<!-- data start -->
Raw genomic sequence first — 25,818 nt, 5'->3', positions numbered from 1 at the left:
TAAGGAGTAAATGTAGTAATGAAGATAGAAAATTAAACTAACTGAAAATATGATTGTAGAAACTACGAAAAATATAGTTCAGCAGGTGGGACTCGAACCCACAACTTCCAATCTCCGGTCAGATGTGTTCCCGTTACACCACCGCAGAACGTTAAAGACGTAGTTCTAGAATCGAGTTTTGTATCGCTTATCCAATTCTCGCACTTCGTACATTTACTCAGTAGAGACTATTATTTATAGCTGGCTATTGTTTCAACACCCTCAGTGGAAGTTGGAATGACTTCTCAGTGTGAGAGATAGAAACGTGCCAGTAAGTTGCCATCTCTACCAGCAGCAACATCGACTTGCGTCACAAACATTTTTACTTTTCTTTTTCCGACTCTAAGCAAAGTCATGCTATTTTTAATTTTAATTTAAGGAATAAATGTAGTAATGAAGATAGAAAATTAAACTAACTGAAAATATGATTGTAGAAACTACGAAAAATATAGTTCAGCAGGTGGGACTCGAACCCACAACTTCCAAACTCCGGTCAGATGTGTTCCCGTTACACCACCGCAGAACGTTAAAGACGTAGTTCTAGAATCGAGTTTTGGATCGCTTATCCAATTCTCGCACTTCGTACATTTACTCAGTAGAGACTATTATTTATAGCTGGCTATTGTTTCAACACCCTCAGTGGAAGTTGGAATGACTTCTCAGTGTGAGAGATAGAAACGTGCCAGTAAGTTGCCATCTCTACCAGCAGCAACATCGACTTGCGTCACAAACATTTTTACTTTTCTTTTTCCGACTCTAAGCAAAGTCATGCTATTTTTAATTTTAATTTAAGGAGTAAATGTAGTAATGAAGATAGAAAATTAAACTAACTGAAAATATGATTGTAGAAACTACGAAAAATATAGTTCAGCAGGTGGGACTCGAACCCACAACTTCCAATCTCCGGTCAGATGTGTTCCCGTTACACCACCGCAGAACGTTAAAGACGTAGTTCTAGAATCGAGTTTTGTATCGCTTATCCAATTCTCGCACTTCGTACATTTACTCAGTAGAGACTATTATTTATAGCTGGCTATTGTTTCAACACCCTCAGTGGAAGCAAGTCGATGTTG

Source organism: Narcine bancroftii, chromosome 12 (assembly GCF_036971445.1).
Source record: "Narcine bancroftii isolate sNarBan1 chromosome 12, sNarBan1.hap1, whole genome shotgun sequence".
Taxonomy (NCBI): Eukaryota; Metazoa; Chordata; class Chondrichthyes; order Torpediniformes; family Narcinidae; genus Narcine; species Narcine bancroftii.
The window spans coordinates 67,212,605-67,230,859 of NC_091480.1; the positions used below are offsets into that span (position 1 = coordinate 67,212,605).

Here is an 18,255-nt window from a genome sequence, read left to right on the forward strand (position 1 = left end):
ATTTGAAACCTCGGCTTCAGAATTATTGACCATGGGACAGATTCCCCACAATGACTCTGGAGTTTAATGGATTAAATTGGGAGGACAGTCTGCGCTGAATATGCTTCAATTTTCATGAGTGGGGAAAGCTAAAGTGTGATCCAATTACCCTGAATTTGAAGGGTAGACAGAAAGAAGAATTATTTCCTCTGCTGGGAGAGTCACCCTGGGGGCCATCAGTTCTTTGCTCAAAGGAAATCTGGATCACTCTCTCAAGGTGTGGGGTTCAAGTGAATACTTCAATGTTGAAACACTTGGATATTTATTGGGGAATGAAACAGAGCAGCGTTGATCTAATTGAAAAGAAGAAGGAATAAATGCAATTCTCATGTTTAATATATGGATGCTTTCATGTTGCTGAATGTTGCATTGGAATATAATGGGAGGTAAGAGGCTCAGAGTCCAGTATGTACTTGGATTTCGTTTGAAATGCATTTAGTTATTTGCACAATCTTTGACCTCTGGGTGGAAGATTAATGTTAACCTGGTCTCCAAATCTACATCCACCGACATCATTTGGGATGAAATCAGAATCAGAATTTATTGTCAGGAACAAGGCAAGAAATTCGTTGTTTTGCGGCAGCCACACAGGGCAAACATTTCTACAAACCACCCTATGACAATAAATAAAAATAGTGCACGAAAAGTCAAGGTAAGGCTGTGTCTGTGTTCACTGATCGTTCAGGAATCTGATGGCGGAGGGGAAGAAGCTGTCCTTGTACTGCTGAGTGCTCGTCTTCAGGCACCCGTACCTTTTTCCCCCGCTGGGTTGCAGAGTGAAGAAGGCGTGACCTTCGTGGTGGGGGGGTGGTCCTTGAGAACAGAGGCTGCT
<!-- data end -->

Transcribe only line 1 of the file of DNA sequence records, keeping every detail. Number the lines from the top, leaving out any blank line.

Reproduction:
Raw genomic sequence first — 25,818 nt, 5'->3', positions numbered from 1 at the left: